NEW YORK — Goldman Sachs Group Inc. on Thursday sought to deflect criticism about sky-high compensation by drastically cutting back how much it put into its bonus pool and giving $500 million to charity.
The investment bank reported blowout fourth-quarter earnings, driven in part because it restrained compensation amid a public outcry about excessive compensation and perceived arrogance. It posted a profit of $4.95 billion, or $8.20 a share, on revenue of $9.62 billion.
Analysts surveyed by Thomson Reuters predicted $5.20 a share and revenue of $9.65 billion.
Goldman Sachs had been on track to report more than $20.2 billion in compensation for 2009, which would have been the highest in its 140-year history. However, it ended the year with $16.2 billion in the pool by not setting aside any money toward compensation during the fourth quarter and taking money out of the bonus pool for charity.
The move could help Goldman sidestep criticism amid a public outcry that executives were expected to get record payouts so soon after the company received $10 billion in bailout funds. President Obama is expected later Thursday to propose limits on the size and risk-taking of the nation's biggest banks.
Goldman has tried to deflect criticism by announcing that top executives will not receive cash bonuses this year, and instead receive stock that cannot be sold for at least five years. But, the new policy only affected the top 30 bankers, while more than 31,000 other employees don't fall under the restrictions.
Results during the fourth quarter reflect a major rebound from the depths of the financial crisis. In the year-earlier period Goldman had a loss of $2.29 billion, or $4.97 a share, on negative revenue of $1.58 billion. The prior-year period ended on Nov. 28, before the company shifted to a different reporting calendar.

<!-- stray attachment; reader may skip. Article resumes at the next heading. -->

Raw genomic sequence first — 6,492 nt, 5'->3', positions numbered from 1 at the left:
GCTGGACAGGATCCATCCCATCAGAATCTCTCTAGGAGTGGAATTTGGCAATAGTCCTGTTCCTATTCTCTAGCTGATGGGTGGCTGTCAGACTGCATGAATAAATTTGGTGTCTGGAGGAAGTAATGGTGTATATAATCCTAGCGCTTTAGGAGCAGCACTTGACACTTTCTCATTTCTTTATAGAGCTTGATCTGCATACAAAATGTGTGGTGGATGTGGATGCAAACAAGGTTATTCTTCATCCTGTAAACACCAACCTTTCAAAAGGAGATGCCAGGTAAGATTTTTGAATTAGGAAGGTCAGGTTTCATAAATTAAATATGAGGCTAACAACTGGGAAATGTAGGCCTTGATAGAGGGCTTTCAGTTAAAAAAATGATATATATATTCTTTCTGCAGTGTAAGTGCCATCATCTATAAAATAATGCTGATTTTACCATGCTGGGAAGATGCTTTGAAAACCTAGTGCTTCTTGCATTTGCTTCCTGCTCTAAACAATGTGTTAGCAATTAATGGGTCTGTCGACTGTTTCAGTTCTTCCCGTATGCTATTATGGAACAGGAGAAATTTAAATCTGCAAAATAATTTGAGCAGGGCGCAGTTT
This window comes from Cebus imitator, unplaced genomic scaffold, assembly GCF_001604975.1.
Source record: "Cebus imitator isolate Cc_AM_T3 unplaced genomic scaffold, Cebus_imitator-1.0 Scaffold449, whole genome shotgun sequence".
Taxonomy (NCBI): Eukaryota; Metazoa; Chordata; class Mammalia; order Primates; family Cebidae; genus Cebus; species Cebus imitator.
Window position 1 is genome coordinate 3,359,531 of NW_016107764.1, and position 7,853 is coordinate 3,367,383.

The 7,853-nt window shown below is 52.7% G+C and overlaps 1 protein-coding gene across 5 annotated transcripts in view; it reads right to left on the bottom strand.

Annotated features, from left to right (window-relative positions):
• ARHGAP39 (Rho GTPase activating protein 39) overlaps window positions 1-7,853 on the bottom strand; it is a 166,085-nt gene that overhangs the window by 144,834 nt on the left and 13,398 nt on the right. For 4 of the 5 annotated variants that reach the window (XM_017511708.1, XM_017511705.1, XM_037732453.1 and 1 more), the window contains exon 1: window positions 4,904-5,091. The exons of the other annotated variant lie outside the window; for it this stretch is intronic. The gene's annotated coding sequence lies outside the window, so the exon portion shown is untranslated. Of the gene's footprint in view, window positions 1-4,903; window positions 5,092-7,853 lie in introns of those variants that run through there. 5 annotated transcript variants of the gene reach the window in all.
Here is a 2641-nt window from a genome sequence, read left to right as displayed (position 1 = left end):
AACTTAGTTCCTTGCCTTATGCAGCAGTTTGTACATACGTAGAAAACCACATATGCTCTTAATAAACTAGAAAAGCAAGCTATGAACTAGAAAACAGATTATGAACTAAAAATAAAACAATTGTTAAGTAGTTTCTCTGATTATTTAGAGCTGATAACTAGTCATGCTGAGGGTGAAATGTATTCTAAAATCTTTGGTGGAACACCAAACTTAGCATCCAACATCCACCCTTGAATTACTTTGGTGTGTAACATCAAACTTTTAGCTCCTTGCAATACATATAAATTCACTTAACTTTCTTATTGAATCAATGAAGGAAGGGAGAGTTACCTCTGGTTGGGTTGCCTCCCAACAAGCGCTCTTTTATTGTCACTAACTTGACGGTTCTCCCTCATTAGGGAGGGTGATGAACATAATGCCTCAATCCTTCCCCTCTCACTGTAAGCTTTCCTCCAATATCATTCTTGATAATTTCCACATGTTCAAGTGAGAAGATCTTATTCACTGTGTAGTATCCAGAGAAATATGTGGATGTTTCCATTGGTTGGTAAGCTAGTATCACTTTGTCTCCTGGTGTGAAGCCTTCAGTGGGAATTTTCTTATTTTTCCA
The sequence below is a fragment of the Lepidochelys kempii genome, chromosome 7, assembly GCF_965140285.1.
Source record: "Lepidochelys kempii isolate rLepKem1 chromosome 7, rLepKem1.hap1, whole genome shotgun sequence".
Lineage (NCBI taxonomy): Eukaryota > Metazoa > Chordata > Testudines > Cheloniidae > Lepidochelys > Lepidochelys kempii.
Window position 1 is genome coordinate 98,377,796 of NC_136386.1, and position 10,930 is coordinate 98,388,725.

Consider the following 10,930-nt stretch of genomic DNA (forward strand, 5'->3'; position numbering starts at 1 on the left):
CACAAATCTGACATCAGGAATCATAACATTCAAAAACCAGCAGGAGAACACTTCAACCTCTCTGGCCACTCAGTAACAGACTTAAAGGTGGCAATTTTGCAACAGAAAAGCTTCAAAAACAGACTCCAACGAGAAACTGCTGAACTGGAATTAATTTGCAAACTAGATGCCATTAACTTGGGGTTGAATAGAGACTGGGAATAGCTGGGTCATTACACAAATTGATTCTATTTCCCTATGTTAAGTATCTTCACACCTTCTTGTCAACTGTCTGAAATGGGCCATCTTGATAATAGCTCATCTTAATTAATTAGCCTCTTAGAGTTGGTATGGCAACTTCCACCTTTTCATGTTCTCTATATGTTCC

Chairman and Chief Executive Lloyd C. Blankfein said its strong results, "as well as recognition of the broader environment, resulted in our lowest ever compensation to net revenues ratio." He went on to say that "despite significant economic headwinds, we are seeing signs of growth."
Fixed-income trading slowed after extraordinary profits in the past three quarters. Revenue from fixed income, currency and commodities was $3.97 billion, down from the $5.99 billion last quarter.
But investment banking revenue moved higher, after falling almost a third in the third quarter. It rose 82% from the previous quarter to $1.64 billion.
Revenue from principal investments, those made with the firm's own capital, fell from the previous period.
The investment bank's impressive results in 2009 propelled it further ahead of rivals, many of which have struggled to overcome the credit crisis. Goldman has been able to take on more risk and grab market share while competitors were licking their wounds.
Shares were up 1% premarket at $169.72. The stock doubled in 2009 but is been down slightly for the year to date.